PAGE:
Sport Specialization in Young Athletes discusses the implications of playing a single sport all year long (Jayanthi, 2013). The article argues that in order to play at an elite level, athletes need to participate in 10000 hours or 10 years of sport specific training. Neeru Jayanthi suggests that in order to meet these expectations, athletes need to start sport specialization at a young age. Sport specialization can have consequences such as physical injury or physiological stress. Research has shown, training over 16 hours a week can significantly increase the risk of physical and psychological injuries to an athlete, which is termed “burnout.” The concluding thoughts of the article is that some sport specialization is required, but in regards to creating lifelong athletes, it is best to wait till after adolescence in order to reduce risks of mental and physical injuries.
What does this mean to RVX Athletes?
At RVXFactor, our goal is to develop our clients into well-rounded athletes, instead of training them specifically for only one sport or skill. We teach our athletes a multitude of athletic skills to avoid over specialization. Over specialization can result in physical strain to areas of the body that are constantly being worked. As performance coaches, we teach movements patterns that correlate to better fluency in motion. An example of this, is teaching athletes how to fire specific neural patterns within their nervous system properly, to recruit the correct motor patterns. In return, this results in efficiency of movement, allowing for maximal strength and power to be generated. When the correct movement patterns are recruited, the body is moving in an efficient way, which decreases the risk of injuries. Understanding the demands on the human body as it relates to sport allows the athlete to increase their athletic ability. Systematically we can use the necessities of all sports to help increase skilled progressions for athletes. Sprint development for speed, Olympic lifting techniques for power, and reaction based multidirectional movements are just some areas we cover to develop a complete athlete.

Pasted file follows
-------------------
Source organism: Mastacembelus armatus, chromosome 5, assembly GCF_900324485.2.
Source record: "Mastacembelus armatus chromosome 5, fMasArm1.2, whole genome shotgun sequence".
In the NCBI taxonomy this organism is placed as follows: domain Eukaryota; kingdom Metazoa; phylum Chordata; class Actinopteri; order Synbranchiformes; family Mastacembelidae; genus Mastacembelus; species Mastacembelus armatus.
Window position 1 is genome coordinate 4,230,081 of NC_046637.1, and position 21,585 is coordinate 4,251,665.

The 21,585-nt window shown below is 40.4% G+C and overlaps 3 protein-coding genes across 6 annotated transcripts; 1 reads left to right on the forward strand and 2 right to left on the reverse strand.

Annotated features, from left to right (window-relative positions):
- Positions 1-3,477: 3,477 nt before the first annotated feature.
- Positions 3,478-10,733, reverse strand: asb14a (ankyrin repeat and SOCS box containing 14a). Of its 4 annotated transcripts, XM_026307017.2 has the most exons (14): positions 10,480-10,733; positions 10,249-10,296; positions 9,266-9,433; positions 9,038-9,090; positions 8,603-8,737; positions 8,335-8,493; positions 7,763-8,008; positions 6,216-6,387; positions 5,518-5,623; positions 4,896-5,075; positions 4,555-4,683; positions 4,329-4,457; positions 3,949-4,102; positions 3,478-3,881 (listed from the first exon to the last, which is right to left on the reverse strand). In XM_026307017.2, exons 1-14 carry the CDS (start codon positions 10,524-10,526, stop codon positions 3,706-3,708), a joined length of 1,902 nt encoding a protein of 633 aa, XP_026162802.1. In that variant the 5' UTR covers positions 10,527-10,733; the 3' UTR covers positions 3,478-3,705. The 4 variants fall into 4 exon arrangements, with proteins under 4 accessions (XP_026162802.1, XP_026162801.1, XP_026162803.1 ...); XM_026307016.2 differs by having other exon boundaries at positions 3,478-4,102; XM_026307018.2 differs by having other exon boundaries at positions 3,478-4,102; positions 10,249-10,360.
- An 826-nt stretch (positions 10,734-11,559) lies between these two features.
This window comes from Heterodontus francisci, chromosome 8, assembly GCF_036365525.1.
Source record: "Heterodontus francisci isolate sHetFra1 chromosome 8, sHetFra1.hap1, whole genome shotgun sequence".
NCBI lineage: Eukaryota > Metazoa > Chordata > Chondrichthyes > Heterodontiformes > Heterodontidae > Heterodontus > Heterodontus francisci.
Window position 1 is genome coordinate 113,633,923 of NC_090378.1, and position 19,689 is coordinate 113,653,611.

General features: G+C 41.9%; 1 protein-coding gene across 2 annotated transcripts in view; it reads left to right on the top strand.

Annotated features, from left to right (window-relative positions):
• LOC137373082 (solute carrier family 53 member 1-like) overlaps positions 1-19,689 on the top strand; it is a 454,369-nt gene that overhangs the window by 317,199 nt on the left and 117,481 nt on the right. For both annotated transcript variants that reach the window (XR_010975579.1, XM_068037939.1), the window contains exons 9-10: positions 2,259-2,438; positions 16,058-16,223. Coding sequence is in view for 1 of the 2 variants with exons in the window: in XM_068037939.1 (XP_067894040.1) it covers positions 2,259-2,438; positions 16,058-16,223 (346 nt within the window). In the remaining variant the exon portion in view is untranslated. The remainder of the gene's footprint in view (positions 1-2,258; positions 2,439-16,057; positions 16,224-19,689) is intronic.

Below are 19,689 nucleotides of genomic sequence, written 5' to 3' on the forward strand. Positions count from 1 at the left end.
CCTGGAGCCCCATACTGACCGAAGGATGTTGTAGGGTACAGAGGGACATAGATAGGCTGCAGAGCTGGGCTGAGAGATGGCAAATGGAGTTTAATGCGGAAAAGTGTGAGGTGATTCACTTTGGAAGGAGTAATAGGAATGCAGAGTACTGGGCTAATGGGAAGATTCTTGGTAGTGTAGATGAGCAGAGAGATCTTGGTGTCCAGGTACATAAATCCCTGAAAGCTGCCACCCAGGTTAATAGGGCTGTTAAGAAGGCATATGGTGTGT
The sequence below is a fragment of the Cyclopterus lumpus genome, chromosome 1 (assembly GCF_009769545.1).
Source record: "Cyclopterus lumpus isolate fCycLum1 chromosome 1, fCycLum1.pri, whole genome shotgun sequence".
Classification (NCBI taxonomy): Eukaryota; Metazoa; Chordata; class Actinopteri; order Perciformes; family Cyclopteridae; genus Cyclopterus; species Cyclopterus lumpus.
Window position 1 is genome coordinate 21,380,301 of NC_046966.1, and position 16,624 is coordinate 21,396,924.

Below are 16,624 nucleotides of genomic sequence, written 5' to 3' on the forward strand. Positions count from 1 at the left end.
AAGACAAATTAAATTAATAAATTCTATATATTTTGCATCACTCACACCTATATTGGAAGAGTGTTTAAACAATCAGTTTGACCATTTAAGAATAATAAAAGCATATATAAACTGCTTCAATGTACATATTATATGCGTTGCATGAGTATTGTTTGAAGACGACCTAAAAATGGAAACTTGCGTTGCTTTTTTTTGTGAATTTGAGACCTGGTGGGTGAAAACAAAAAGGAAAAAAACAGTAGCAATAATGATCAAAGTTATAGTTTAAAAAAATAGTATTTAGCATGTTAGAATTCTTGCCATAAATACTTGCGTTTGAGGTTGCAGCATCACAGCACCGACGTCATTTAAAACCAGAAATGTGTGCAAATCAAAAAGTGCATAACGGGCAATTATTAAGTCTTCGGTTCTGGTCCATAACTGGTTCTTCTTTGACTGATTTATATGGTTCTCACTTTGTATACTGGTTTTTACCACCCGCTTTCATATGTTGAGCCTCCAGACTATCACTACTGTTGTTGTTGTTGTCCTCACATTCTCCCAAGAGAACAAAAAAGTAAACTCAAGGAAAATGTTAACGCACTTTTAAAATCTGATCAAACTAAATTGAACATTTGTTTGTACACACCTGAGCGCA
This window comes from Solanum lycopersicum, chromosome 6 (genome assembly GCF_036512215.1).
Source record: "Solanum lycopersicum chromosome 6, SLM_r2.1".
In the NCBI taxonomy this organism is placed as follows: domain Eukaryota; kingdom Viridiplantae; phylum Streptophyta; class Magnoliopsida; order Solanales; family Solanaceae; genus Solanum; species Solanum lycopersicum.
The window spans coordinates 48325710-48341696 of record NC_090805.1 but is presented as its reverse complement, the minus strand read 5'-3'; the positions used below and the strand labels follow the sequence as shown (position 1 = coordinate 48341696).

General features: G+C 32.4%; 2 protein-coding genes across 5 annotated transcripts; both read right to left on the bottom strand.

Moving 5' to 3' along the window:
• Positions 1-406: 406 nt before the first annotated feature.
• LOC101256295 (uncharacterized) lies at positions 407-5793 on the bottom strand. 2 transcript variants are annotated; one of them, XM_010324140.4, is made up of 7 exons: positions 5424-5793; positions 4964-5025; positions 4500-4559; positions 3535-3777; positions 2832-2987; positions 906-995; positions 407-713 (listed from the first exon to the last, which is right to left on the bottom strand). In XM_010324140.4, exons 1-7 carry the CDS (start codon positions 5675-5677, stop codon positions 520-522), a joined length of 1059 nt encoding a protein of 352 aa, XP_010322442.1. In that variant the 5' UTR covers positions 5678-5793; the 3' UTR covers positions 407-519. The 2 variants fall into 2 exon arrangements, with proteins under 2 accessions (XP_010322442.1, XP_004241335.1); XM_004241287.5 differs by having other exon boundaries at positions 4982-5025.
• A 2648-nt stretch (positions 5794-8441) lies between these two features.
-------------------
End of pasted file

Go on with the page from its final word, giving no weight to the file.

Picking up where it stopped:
As the article suggests, a certain specialization is required to produce an elite athlete. At RXV we don’t train athletes to shoot a hockey puck with more velocity, etc. Instead, we teach the athlete how to recruit the proper muscle groups and transfer that force through their hips in straight lines. This reduces a loss of force through the motion. In return, this will improve the athletes’ shot and help prevent injury, which will aid in their long-term development. We use unique training programs to create elite athletes. Focusing on the development of human movements, we can counter the pitfalls associated with sport specialization at the early ages until an appropriate age. We want our athletes to enjoy the training they are receiving, while continuing to see progression and results.
Jayanthi, N., Pinkham, C., Dugas, L., Patrick, B., Labelle, C. (2013) Sport periodization in young athletes. Sports Health, 5(3), 251-257. doi: 10.1177/1941738112464626